How to Take Back Black Friday

For the first time since 2012, the Mall of America – except for three holdouts – will not open early for Thanksgiving shopping. Shoppers will have to wait until Friday before setting foot in the country’s largest shopping center. The idea is to allow both shoppers and employees to spend the full day Thursday with friends and family.

This is after a growing trend of stores began opening on Thanksgiving Day, extending the Black Friday shopping day.

Some of the retailers staying closed on Thursday include: hhgregg, Office Depot, REI, Crate & Barrel, Nordstrom, Costco, and HomeGoods. And mall developer group CBL reported that 72 of its malls will be closed on Thanksgiving.

And it’s no wonder…

Two years ago, for the first time ever, I did all my Black Friday shopping on the Internet… mostly on Amazon (the world’s largest retailer). The deals at your local brick-and-mortar store are simply not good enough to justify losing sleep and spending hours waiting in line.

And after last year’s Thanksgiving weekend, the results were clear – for the first time, online sales surpassed in-store sales.

That number is destined to grow this year too, with more stores following the trend of remaining closed on Thanksgiving Day.

However, traditional department stores still rely on Black Friday deals, which is why you’ll see Kohl’s, Macy’s, and J.C. Penney opening on Thursday.

Yet they’re also joining the online bandwagon… for example, Kohl’s hosts the same deals online and starts them even earlier. And last year, Kohl’s reported that Thanksgiving weekend saw the largest boom in online sales through their website in the company’s history.

Amazon will start their Black Friday deals on November 20 with a week of deals including on their own brand of tablets, e-readers, and voice-activated speaker/computer (the Echo).

And several websites – like TheBlackFriday.com and BlackFriday.com – track the best deals for both Black Friday and Cyber Monday (the Monday after Thanksgiving). Do what I do and buy electronics on these two shopping days.

Remember, when you shop online this weekend or any other time, take the time to stay safe…

Seven Simple Ways to Protect Yourself When Shopping Online

1) Only use trusted sites. Whenever you enter your credit-card number, always look for the letter “s” at the end of the URL’s “http.” It should say “https://” before the rest of the site’s address. In most browsers, an icon of a closed padlock will appear as well, either next to the URL or at the bottom of the screen.

The lock means it’s an encrypted website. Without encryption, hackers can potentially access your information.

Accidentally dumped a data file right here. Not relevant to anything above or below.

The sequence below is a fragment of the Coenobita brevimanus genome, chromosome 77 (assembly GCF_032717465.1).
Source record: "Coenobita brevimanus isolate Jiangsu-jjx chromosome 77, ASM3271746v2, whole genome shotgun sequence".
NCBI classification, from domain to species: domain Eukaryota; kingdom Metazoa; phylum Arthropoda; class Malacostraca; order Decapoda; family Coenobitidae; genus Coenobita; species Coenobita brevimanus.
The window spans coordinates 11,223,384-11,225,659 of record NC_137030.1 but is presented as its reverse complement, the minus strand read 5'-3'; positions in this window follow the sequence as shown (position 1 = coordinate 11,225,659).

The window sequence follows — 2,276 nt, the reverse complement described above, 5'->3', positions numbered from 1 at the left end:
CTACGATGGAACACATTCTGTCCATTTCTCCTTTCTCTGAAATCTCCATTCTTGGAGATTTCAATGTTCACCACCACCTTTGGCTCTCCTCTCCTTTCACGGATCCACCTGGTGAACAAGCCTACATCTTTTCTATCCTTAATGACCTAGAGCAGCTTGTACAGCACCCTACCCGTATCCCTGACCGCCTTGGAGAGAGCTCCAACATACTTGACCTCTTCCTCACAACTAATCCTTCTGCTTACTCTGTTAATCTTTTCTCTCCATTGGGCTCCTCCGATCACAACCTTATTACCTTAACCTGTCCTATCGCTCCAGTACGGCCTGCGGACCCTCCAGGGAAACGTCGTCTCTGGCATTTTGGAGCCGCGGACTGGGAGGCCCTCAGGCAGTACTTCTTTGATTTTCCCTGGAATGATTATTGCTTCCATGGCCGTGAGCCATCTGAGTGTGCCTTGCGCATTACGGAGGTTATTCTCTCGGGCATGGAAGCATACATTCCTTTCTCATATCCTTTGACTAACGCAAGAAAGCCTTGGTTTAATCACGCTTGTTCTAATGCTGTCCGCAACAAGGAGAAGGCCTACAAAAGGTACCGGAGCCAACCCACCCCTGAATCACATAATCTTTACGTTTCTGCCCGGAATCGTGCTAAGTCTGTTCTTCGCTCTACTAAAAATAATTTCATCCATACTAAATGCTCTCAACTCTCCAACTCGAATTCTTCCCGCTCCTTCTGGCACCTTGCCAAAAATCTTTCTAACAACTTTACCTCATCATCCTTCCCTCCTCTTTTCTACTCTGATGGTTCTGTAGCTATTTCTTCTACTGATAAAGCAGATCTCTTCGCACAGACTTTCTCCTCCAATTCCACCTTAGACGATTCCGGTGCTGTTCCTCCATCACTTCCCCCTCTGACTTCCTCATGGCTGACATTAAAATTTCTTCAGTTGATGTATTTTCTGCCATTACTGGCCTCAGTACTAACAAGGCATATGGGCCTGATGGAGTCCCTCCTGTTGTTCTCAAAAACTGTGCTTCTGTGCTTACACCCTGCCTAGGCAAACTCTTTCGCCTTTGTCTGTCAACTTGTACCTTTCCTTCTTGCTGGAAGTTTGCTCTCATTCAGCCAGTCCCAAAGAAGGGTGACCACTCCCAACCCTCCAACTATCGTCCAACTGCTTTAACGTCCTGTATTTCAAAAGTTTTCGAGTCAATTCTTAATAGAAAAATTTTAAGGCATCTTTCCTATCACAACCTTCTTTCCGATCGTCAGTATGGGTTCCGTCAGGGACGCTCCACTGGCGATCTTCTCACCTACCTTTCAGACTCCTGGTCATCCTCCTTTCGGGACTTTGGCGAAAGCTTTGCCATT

2) Check the spelling. Make sure you’re at the right URL. Many scam-based websites will look almost like the real thing. Sites with “.co” after them are often fake sites and may also have hackers lurking.

And if you aren’t familiar with a retailer’s website, check for a designation from the Better Business Bureau, and be sure to read some reviews from past customers before filling in your personal information.

3) Shield yourself. Lots of Internet shopping means the potential for pop-ups, malware, viruses, and other nasty bugs. Invest in a good malware-removal program and a good antivirus program. I use Norton programs for both. You can check out a free trial right here.

And don’t forget to protect your phone, too. Hackers now have malicious programs that steal information on your smartphone. Programs like Malwarebytes (for Android phones) and Avast SecureLine (for Apple) protect against attacks.

4) Don’t use public “free” Wi-Fi. If you connect your computer or smartphone wirelessly, only use secure, password-protected Wi-Fi. If you have to use public Wi-Fi, avoid signing into your credit-card or bank accounts, or entering your credit-card information. These unsecured networks are far easier for hackers to crack.

Always conduct purchases on secured networks. For an easy guide on how to secure your home network system, read PC Magazine’s tutorial.

5) Guard your password. Some websites now offer something called “two-factor authentication.” Two-factor authentication requires your password plus another piece of information – like a code sent to your e-mail or mobile device associated with your account – to log in to a website. I love using this feature.

Many companies – including Google, Apple, Amazon, and Microsoft – give you the option of using two-factor authentication, as do many banks, brokerages, and credit-card companies.

Tech blog Gizmodo has a guide on how to set up two-factor authentication on some websites. You can read it here.

6) Use resell sites cautiously. Sites where you can buy from third parties… like Amazon’s marketplace, Craigslist, or eBay… can snag you great deals. But anything with an “activation code” requires extra care when purchasing… I’d avoid them.

For example, gift cards can be a gamble. You don’t know if the full value is really still on there.

7) Always check for a receipt. Print out the confirmation page on your computer or save the confirmation e-mail.

And make sure to check your credit-card statement to ensure the charges are correct. Check that day and again a week later to make sure extra charges didn’t slip in after your initial purchase.

Please use these seven tips this week, on Black Friday, and on Cyber Monday to do what I do: Stay home. Do your shopping from the couch and without the stress of fighting your way through hordes of people in a store. And use the extra time to spend with your family.

What We’re Reading…